(VS): I am intrigued to learn some of the stories of the people you photographed. (Can you share any poignant ones)
(LC): I told you about some in a previous question. Yet, if there is something surrounding this project is death. To which I have definitely lost my fear. It will not cease to be cruel, evil or unwanted, but now I also see it as something beautiful, within the tragic that it can be millions of times. The final conclusion I made after doing "ZurumbÃ¡tico" and during the months of preparation of the book and the sample, is that although I am still the same person, there are many things that have changed in me drastically. And I speak of the photographic way too, which is the same as all of mine. It has been a before and after without a doubt. It is a release - not final - of certain things that I had tied in my bowels and in my head. I have not learned everything, it would be superb to say, it is only the beginning of a new stage, new, rich, freer and always more optimistic and positive.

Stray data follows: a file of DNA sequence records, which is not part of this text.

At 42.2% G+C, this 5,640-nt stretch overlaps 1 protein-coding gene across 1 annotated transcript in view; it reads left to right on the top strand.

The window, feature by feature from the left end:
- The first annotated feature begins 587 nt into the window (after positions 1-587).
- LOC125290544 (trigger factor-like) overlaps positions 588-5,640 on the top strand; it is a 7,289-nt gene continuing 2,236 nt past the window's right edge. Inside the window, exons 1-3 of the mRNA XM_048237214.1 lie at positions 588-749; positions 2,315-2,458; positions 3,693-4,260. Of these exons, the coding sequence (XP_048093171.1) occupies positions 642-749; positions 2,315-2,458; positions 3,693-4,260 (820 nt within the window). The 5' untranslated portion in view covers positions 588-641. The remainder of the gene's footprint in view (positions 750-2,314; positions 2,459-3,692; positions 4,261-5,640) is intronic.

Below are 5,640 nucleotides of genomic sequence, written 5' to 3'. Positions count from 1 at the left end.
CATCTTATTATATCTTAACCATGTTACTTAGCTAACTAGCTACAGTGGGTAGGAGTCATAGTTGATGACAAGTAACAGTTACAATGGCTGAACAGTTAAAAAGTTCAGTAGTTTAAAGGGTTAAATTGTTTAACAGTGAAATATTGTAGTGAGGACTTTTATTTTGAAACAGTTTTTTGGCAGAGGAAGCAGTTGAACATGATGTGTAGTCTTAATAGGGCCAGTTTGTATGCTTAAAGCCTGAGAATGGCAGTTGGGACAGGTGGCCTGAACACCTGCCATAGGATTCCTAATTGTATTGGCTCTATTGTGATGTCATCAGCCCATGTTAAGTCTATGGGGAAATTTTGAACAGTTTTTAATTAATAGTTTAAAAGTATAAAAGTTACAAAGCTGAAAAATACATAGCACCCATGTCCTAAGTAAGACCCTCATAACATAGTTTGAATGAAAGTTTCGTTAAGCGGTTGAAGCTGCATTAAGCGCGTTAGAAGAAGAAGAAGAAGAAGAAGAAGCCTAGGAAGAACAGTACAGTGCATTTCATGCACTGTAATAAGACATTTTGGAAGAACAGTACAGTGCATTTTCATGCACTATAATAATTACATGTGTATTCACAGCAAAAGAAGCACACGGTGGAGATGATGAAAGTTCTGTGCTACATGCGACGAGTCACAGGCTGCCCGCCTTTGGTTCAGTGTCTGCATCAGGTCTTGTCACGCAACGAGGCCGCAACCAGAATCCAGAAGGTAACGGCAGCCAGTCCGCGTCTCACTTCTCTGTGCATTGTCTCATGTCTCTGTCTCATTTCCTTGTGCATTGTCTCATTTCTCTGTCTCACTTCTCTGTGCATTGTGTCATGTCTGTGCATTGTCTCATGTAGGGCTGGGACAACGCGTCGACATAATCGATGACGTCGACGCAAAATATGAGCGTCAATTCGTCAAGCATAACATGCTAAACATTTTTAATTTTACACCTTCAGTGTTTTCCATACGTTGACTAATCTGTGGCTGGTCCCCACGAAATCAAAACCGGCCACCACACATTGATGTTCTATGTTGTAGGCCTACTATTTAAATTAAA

Nor is it trying to find an explanation for everything, but without doubt the things that happened are definitely a direct reaction of my presence in the lives of the people I photographed. For a person who I was, for something that happened and what happened during and after. And if on the way I do not stop to reflect on what happened, analyze the events, and take them for a better understanding of the world and my way of being, I would be a jerk. What happens must force us to become better people, especially with our micro worlds, and with those of the other micro worlds to which we approach. To the general world I consider it already fucked up, and I do not want to spend energy in battles too gigantic, which are already lost.